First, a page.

According to the panelists, the main design trends that will influence the production building market as the industry grows out of the recession include:
1) Demographics will drive design, with the active adult community leading the charge. Multifamily designs are also influencing certain markets, with first-generation American families—who have a tendency to keep their family close—demanding multiple master suites, living, and cooking areas.
2) Energy efficiency will continue to differentiate new from existing homes as consumers remain on a quest for cost savings on monthly energy bills. All three builders agree that energy ratings, scores, and ‘miles per gallon’-type labels will become more prevalent as the drive for net-zero energy buildings intensifies.
3) Personalization of new homes will expand, providing a new way for builders to create a competitive advantage. The builders agreed that, while major customization options like moving walls will remain limited, they will offer homebuyers greater choice in areas such as product selection and flexible spaces.
4) New homes won’t get much bigger—in most markets. The three builders agreed that many homebuyers are focused on quality rather than quantity, and that many markets are downsizing. However, they panelists did affirm that in some markets (such as Texas), there is actually an increased demand for large square footage.
5) New homes will get greener—eventually. Unsurprisingly, the builders affirmed that energy continues to be the leading green topic on homeowners’ minds, followed closely by indoor air quality and then water. Orser astutely commented that ‘being green is about what kind of builder you are’, and that homeowners equate green business practices with a high level of corporate ethics.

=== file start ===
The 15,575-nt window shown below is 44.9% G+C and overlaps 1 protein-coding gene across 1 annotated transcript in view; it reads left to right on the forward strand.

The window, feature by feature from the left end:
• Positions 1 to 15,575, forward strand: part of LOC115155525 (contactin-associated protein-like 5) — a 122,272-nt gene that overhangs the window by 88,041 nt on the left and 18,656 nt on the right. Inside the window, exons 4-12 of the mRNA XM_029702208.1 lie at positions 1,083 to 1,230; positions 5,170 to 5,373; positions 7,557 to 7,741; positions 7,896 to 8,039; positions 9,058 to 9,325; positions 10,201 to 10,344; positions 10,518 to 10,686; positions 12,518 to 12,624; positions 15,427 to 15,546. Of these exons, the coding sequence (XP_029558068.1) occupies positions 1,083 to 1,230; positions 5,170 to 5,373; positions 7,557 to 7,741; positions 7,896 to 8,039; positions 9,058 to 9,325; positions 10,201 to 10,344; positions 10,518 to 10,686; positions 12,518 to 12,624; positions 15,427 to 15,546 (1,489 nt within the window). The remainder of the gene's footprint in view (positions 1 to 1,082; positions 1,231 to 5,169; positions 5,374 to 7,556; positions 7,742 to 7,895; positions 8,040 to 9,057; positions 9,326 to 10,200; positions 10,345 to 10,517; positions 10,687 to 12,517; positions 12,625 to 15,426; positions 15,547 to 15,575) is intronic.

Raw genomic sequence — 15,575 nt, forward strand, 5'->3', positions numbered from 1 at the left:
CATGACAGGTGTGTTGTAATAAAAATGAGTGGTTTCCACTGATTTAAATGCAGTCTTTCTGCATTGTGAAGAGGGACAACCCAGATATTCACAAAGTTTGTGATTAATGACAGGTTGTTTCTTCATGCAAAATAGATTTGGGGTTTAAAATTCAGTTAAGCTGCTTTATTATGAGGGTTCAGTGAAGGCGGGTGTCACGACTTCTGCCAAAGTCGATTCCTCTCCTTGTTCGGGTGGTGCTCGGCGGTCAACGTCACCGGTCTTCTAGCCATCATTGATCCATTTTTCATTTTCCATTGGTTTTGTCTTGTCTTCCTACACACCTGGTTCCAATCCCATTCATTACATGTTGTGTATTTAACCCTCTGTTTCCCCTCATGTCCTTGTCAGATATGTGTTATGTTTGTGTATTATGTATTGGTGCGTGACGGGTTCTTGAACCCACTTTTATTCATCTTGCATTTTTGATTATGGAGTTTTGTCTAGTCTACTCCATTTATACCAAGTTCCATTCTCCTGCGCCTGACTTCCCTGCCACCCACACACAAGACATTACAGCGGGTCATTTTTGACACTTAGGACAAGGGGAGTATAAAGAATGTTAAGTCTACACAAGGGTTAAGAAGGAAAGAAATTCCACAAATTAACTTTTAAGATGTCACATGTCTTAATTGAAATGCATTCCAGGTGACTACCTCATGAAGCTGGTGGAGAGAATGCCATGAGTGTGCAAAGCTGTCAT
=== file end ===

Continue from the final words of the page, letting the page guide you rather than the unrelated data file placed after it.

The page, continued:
6) New homes will grow smarter. All three builders confirmed that they will be implementing whole home automation and controls that enable products to interact with each other as well as with the utility, reducing resource use and taking human error out of operating a home.
7) Location will drive design, with contemporary designs becoming more prevalent across the country.
8) Buyers will still look for comfort, convenience, and safety. At the end of the day, builders can’t get too far away from what consumers perceive to be the greatest attributes of homeownership.
The three builders also agreed that the American Dream of homeownership has not diminished, but that people want it later in life.
What do you think about these design trends? Write to me at email@example.com, follow me on Twitter @SaraGBM.
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Posted: 6/28/2012 12:29:21 PM by
Mary Kestner | with 0 comments